Having previously owned a Jersey City row house filled with antiques and marked by a rich, deep color palette, homeowners Michael DeJong and Richard Haymes might not seem likely candidates for a cross-country move to a mid mod home. Nevertheless, in 2012, the couple did just that—settling into a classic Palm Springs abode. “When we conceived [of] the house, we wanted things to be mostly white and light because back East our house was from 1833,” says Richard, a retired art director and former executive director of the New York City Gay and Lesbian Anti-Violence Project. Their former home was “very dark, so we were ready for a 180-degree change.”
A Brighter Future
Michael and Richard soon found themselves with a West Coast home that needed brightening—and not just for aesthetic reasons. With a dismal brown paint job and what Michael, an artist, author and photo stylist, called “horrible drapes” and “really bad wallpaper,” Michael and Richard wanted to bring the house back to its glory days.
Their home is the work of Hugh Kaptur, a beloved local desert modernist architect who designed the 1959 house set amid the historic Ranch Club Estates neighborhood. Michael and Richard wanted Kaptur’s design to truly sing throughout the home. The couple went so far as to have Kaptur—who, at 85 years old, is still working—sign their closet during the filming for the documentary Quiet Elegance: The Architecture of Hugh M. Kaptur in 2012. The bright orange signature only marked the beginning of a process to restore the home to its original purity.
To return to the midcentury essence that Kaptur intended, Michael, the handyman of the house, set out to restore—not to remodel. “The house was in remarkably original condition,” he says.
Pomona pink and yellow tile in the bathrooms as well as mint tiles and sliding pegboard cabinets in the kitchen made the house a midcentury dream. Michael removed any midcentury-defiant features that had been implemented by previous owners like non-period wallpaper, drapes and moldings. He then skim coated, plastered, sanded and primed the house. All of these restoration moves, in addition to bringing the flooring down to raw concrete and installing wall-to-wall “kindergarten” vinyl tiles throughout, aimed to create a clean slate.
Painting a majority of the home’s interior white also helped to this end—but it also fulfilled the couple’s non-midcentury interests. “We like houses that look like art galleries, and art galleries are white, so we painted ours white,” Michael says. The only wall with any “color” is in the dining area and is a cream-on-white interpretation of Andy Warhol’s very colorful 1964 Flowers series that Michael hand-painted. Michael and Richard’s attitude toward the walls also translates to the items they enclose.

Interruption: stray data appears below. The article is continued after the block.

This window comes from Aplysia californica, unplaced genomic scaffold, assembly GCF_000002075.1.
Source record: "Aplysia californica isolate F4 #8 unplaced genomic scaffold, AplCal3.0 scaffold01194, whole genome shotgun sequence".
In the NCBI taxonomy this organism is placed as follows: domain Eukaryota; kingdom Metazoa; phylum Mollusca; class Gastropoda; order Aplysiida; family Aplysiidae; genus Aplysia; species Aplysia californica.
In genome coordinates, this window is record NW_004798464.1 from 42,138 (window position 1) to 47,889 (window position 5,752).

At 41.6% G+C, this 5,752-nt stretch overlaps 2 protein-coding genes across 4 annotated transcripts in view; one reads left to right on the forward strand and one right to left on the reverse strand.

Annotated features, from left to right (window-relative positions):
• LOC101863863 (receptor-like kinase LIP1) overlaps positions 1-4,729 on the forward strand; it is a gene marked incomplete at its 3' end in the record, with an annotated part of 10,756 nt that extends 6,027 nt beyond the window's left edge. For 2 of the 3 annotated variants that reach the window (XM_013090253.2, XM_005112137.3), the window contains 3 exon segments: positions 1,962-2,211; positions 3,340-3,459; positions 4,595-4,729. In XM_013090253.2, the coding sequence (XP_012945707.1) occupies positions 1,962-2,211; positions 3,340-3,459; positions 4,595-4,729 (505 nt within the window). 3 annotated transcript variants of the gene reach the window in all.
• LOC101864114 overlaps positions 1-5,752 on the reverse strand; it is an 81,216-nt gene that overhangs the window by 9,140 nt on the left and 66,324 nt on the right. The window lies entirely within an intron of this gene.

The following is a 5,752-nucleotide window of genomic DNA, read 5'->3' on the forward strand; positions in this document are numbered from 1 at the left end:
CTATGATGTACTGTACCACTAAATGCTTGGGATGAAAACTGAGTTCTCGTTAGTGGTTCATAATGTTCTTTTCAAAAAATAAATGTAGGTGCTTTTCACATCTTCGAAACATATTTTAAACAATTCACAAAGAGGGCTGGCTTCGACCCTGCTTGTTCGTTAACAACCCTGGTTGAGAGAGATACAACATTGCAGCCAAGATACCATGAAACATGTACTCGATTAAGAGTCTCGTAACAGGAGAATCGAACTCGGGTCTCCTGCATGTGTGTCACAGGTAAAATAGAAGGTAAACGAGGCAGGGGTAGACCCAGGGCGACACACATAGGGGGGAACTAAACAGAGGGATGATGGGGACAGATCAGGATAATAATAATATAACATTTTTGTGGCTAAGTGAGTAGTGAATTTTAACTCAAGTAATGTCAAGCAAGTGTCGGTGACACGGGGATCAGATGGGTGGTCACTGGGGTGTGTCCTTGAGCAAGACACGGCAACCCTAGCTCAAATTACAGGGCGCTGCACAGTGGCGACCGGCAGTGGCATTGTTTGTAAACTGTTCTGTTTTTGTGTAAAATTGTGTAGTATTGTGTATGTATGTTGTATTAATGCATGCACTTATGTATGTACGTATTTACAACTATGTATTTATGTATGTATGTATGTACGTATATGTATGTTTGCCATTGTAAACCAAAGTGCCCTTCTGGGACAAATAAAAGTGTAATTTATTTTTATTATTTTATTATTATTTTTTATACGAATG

Retro pieces from the ’50s and ’60s occupy a majority of the home, but Michael and Richard do not adhere to a Midcentury Modern rulebook. Just like the couple, their home is happy-go-lucky. If they like something, they go with it. “We decided we’d collect things that just make us happy, not necessarily because of their midcentury pedigree,” Richard says.
Their carefree approach in selecting the home’s furnishings also carries into how they preserve them. Michael often freshens up their décor with a can of spray paint, a move many midcentury purists avoid. Michael acknowledges the mid mod community’s disapproval over his choice to paint—but his itch to craft and fix up is too strong not to satisfy. His passion for personalizing is reflected in the paint jobs on some of the home’s numerous pieces, from the perfectly white Noguchi coffee table to the palette-perfect pepper mill on the kitchen counter. “Michael thinks he can cure leprosy with spray paint,” Richard jokes.
Michael and Richard don’t limit color to the home’s interior. Outside, buttercream walls and cheery turquoise accents exude the same peppy mood. The couple’s genuine approach turned their home into the “girl next door” version of living spaces: A home whose vibrant Palm Springs orange door you would not be afraid to knock on. “We didn’t want the house to look valuable,” Michael says. “We wanted it to look approachable, and we wanted it to look fun.”
Michael and Richard’s home now boasts an easygoing vibe, which is an intentional tribute to its history. In 1959, the basic house cost $12,500: A price tag just affordable enough for a buyer to snag so they could happily retreat to a second home in the getaway town. Low maintenance features like wood paneling, Formica, plastic and vinyl amplified the home’s vacation mood.
Having lovingly dubbed their home the “Holiday Inn,” the couple sought to consider their guests when designing the more practical elements of the home. Case in point: When you’re on vacation, you don’t worry about ruining furniture—Michael and Richard’s choice of easy to clean furnishings, including plastic furniture, eases this concern. Michael even handmade the floor-to-ceiling curtains out of swimsuit lining material so as to withstand the desert sun. “So if you have a wet bathing suit, sit on the couch,” Michael says.
Taking a lighthearted, joyful approach to their home’s design has worked well for Michael and Richard. Family and friends now travel the almost 3,000 miles from New York to vacation in the Palm Spring residence’s guest rooms.